Creating awareness and connections between people is a big part of community development. I normally blog about other people to help to do that – their startups, initiatives, interviews, events, etc. Honest sharing and dialog is another fundamental element to developing a community. I don’t normally blog about myself and what I’m doing for a bunch of reasons, but mostly because I’m a private person in general, it’s a bit scary to open up, and this website is really supposed to be a community platform. But honestly sharing personal stories, especially fears and challenges you face, like “what if I fail?” or some of the DemoCamp keynotes, can provide real value to others who may be going though something similar. And it’s about that time of year when I’ve got my feet up and a glass of egg nog in my hand. So here goes some overly long end of the year introspection that’s cathartic to me if nothing else…
I love making software! It’s one of my favourite things to do. You often start from nothing and then gradually build this living, breathing, interactive thing. It feels awesome. I got into it at a very young age by writing programs in QBASIC, a free IDE that shipped with DOS. For my Grade 8 BASEF science project I wrote a program that would generate a website (i.e. HTML files) based on input from the user. Sort of like how Geocities or Angelfire would generate websites for users. Back then the Internet, and computers in general really, were more mysterious to the general public, and the idea of creating a personal website by just typing in information instead of understanding code was a solution to a real problem. I always knew “computers” were my thing but it felt particularly great to solve a problem that was meaningful to people. The problem solving also involved “making a connection” on my part – nobody told me to do this or that I even could do this, it was just something I came up with on my own and built. I also used two tools, QBASIC and HTML, that were in “my toolbox” but not everybody else’s – it wasn’t that challenging of a problem, but not everybody out there knew how to do this. It was a really big thing for me in terms of setting a direction. The feedback I got from teachers, parents and others really encouraged me to keep going and think bigger.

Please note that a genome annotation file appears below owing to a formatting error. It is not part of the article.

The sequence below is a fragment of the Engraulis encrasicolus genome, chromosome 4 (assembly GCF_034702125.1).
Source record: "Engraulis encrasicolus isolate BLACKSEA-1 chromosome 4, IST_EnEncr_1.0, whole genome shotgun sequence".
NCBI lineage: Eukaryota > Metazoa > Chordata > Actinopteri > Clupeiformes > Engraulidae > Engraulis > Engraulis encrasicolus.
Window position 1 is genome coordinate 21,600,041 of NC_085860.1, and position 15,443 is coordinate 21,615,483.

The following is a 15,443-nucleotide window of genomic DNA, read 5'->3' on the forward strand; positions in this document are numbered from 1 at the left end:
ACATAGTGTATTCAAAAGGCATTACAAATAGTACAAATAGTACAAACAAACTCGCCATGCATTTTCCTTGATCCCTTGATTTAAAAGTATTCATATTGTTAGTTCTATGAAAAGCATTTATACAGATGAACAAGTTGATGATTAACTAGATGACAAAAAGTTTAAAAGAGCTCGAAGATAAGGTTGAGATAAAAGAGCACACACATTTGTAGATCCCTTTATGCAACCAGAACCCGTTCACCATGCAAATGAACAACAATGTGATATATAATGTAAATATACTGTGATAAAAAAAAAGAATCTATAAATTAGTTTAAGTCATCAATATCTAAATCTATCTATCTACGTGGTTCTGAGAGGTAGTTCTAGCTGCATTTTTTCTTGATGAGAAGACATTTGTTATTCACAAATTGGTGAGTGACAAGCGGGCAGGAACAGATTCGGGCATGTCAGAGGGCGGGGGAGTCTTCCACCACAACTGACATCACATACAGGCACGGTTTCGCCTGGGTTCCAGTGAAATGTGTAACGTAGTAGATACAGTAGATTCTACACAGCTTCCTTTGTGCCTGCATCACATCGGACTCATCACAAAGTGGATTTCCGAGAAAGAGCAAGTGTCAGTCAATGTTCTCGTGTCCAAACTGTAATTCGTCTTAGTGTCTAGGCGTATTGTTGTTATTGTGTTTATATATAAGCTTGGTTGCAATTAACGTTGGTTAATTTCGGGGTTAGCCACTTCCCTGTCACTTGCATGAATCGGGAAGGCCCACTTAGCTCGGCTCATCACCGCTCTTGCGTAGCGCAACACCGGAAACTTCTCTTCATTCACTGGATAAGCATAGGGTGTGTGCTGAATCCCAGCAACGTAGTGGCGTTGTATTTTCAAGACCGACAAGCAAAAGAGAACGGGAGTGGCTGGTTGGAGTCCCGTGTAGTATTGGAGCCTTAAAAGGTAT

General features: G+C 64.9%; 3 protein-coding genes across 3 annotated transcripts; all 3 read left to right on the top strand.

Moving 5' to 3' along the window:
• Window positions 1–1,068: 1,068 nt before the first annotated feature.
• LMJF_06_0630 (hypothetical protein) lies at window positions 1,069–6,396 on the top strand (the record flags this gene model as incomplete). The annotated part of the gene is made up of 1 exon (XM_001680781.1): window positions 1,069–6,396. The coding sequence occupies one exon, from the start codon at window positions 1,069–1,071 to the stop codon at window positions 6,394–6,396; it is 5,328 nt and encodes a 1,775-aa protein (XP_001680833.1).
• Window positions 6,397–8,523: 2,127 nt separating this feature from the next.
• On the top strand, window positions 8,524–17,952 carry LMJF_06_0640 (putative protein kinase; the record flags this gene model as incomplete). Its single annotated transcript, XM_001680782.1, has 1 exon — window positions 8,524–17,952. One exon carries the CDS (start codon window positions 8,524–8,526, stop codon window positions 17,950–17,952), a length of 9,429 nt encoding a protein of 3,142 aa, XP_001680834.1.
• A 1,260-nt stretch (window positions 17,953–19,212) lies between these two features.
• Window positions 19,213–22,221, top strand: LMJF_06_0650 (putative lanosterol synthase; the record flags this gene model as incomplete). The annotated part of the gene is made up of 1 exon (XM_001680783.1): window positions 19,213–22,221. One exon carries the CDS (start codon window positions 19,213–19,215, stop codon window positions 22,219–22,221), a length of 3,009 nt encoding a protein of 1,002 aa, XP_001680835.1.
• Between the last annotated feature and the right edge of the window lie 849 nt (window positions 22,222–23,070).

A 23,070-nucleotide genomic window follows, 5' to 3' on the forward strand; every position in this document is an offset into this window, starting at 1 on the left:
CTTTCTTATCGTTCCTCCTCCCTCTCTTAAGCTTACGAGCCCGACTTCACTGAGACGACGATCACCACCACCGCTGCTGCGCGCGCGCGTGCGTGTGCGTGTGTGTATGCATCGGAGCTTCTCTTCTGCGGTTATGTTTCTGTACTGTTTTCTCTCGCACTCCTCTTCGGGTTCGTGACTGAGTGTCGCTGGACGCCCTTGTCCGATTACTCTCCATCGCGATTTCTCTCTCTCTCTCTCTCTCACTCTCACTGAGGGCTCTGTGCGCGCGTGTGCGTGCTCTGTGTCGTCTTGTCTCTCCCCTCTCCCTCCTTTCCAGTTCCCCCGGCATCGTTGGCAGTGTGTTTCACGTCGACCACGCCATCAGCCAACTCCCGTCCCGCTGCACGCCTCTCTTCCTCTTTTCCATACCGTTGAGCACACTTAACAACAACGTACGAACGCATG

I’ve spent the last 10 years at McMaster studying computer science through a bachelors, masters and now PhD. During that time I tried all kinds of things like teaching assistantships, a sessional lectureship, research assistantships and summer programming jobs. I also took breaks to do a 16-month internship at NCR in Waterloo during undergrad, and a few 4 month research terms at IBM’s Centre for Advanced studies in Markham during my masters. I had some great options in terms of working in the private sector along the way but for a few good reasons I chose to keep going with grad school at McMaster. I fell in love with research more than anything else that I tried because it’s what was closest to that great feeling of building something new. I also fell in love with teaching and education as a field more generally. As most good teachers will tell you, it’s a very fulfilling thing to teach others.